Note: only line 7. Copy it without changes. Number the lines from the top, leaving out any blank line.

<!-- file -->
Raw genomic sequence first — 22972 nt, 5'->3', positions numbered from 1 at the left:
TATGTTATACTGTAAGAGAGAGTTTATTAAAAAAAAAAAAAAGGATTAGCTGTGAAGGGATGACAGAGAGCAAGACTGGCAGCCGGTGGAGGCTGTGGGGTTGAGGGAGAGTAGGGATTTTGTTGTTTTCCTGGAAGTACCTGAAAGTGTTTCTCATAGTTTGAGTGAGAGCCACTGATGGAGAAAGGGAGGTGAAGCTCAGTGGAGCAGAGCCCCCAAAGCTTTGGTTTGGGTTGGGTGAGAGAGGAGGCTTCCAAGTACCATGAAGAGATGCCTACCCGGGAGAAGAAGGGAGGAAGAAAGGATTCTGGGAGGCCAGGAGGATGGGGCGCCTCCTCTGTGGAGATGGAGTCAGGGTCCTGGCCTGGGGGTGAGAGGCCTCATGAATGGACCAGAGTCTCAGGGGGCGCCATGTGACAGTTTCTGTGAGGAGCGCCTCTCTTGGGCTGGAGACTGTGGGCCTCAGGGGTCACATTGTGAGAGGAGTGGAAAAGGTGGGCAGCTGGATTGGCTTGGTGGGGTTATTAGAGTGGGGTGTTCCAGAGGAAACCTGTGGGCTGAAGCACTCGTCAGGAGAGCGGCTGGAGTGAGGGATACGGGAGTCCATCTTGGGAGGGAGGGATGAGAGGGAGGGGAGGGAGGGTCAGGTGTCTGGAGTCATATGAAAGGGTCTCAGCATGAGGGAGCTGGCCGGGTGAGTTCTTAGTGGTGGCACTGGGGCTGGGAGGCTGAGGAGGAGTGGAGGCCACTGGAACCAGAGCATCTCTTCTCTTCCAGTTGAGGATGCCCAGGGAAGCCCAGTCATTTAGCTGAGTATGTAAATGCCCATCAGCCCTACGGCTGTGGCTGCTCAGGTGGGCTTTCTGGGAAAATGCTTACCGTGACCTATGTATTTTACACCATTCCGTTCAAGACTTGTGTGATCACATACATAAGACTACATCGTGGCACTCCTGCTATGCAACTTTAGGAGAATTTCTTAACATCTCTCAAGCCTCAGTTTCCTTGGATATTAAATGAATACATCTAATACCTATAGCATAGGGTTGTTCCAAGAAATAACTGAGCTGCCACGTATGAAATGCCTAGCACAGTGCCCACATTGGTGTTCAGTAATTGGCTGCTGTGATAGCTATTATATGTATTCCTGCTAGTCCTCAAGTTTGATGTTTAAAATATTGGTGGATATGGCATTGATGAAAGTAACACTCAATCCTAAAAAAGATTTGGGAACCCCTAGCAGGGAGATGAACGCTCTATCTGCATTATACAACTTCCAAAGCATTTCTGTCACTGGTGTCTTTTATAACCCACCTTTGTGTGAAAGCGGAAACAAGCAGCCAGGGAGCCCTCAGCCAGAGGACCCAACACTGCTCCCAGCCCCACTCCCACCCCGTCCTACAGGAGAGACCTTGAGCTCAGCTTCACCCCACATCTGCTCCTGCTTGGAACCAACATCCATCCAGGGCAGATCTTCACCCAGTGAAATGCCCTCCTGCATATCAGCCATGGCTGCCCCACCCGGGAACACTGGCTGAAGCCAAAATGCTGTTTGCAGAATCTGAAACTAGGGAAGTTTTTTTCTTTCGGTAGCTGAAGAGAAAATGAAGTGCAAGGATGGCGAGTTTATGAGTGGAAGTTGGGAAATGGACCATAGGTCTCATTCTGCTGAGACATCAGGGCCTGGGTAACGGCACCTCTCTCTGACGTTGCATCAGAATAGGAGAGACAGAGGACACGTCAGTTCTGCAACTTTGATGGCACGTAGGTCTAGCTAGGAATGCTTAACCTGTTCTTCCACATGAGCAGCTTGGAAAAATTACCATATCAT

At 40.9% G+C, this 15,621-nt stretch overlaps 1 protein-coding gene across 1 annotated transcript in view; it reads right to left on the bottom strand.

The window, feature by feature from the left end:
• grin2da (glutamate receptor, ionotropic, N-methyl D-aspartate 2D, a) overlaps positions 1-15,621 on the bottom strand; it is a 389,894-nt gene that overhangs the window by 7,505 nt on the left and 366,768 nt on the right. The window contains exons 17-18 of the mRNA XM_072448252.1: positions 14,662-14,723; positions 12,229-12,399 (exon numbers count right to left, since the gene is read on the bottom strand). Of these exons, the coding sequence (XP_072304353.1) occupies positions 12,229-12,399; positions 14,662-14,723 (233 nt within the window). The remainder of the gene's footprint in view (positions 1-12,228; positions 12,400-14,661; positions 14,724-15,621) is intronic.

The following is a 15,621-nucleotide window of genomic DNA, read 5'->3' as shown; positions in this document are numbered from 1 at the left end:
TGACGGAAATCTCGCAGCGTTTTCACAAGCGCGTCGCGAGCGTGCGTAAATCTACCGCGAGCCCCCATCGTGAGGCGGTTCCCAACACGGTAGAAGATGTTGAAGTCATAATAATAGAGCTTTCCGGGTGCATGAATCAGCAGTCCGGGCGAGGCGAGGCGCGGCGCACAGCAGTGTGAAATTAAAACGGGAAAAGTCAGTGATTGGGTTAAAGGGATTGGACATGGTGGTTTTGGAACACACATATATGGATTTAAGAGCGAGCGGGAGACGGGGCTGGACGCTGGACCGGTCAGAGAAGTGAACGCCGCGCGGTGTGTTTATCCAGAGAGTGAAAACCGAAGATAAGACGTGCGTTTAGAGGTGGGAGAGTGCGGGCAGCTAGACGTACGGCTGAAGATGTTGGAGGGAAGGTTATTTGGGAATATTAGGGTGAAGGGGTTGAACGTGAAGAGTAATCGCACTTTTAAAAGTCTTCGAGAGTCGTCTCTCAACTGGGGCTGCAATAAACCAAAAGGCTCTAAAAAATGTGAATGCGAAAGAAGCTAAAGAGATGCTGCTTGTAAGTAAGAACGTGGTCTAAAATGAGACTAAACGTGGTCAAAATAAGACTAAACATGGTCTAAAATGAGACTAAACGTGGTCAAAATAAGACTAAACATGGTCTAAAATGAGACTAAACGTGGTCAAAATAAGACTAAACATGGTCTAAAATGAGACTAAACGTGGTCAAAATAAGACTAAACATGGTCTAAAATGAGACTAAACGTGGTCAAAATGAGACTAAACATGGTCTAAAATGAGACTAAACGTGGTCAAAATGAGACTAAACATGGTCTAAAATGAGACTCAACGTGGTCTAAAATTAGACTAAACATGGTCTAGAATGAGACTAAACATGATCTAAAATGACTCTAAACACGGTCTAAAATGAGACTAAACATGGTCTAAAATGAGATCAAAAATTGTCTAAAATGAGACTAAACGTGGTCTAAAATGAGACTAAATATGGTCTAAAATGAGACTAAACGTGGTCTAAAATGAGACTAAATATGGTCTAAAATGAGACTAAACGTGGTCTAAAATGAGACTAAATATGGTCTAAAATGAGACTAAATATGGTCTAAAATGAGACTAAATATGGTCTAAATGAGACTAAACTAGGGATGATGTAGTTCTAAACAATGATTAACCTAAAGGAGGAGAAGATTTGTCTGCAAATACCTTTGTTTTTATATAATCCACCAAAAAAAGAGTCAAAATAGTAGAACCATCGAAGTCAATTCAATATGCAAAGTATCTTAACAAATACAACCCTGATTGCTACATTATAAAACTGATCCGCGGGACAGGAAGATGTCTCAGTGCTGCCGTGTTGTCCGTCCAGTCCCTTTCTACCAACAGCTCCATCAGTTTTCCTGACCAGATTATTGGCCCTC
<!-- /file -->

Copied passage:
TGACGGAAATCTCGCAGCGTTTTCACAAGCGCGTCGCGAGCGTGCGTAAATCTACCGCGAGCCCCCATCGTGAGGCGGTTCCCAACACGGTAGAAGATGTTGAAGTCATAATAATAGAGCTTTCCGGGTGCATGAATCAGCAGTCCGGGCGAGGCGAGGCGCGGCGCACAGCAGTGTGAAATTAAAACGGGAAAAGTCAGTGATTGGGTTAAAGGGATTGGACATGGTGGTTTTGGAACACACATATATGGATTTAAGAGCGAGCGGGAGACGGGGCTGGACGCTGGACCGGTCAGAGAAGTGAACGCCGCGCGGTGTGTTTATCCAGAGAGTGAAAACCGAAGATAAGACGTGCGTTTAGAGGTGGGAGAGTGCGGGCAGCTAGACGTACGGCTGAAGATGTTGGAGGGAAGGTTATTTGGGAATATTAGGGTGAAGGGGTTGAACGTGAAGAGTAATCGCACTTTTAAAAGTCTTCGAGAGTCGTCTCTCAACTGGGGCTGCAATAAACCAAAAGGCTCTAAAAAATGTGAATGCGAAAGAAGCTAAAGAGATGCTGCTTGTAAGTAAGAACGTGGTCTAAAATGAGACTAAACGTGGTCAAAATAAGACTAAACATGGTCTAAAATGAGACTAAACGTGGTCAAAATAAGACTAAACATGGTCTAAAATGAGACTAAACGTGGTCAAAATAAGACTAAACATGGTCTAAAATGAGACTAAACGTGGTCAAAATAAGACTAAACATGGTCTAAAATGAGACTAAACGTGGTCAAAATGAGACTAAACATGGTCTAAAATGAGACTAAACGTGGTCAAAATGAGACTAAACATGGTCTAAAATGAGACTCAACGTGGTCTAAAATTAGACTAAACATGGTCTAGAATGAGACTAAACATGATCTAAAATGACTCTAAACACGGTCTAAAATGAGACTAAACATGGTCTAAAATGAGATCAAAAATTGTCTAAAATGAGACTAAACGTGGTCTAAAATGAGACTAAATATGGTCTAAAATGAGACTAAACGTGGTCTAAAATGAGACTAAATATGGTCTAAAATGAGACTAAACGTGGTCTAAAATGAGACTAAATATGGTCTAAAATGAGACTAAATATGGTCTAAAATGAGACTAAATATGGTCTAAATGAGACTAAACTAGGGATGATGTAGTTCTAAACAATGATTAACCTAAAGGAGGAGAAGATTTGTCTGCAAATACCTTTGTTTTTATATAATCCACCAAAAAAAGAGTCAAAATAGTAGAACCATCGAAGTCAATTCAATATGCAAAGTATCTTAACAAATACAACCCTGATTGCTACATTATAAAACTGATCCGCGGGACAGGAAGATGTCTCAGTGCTGCCGTGTTGTCCGTCCAGTCCCTTTCTACCAACAGCTCCATCAGTTTTCCTGACCAGATTATTGGCCCTC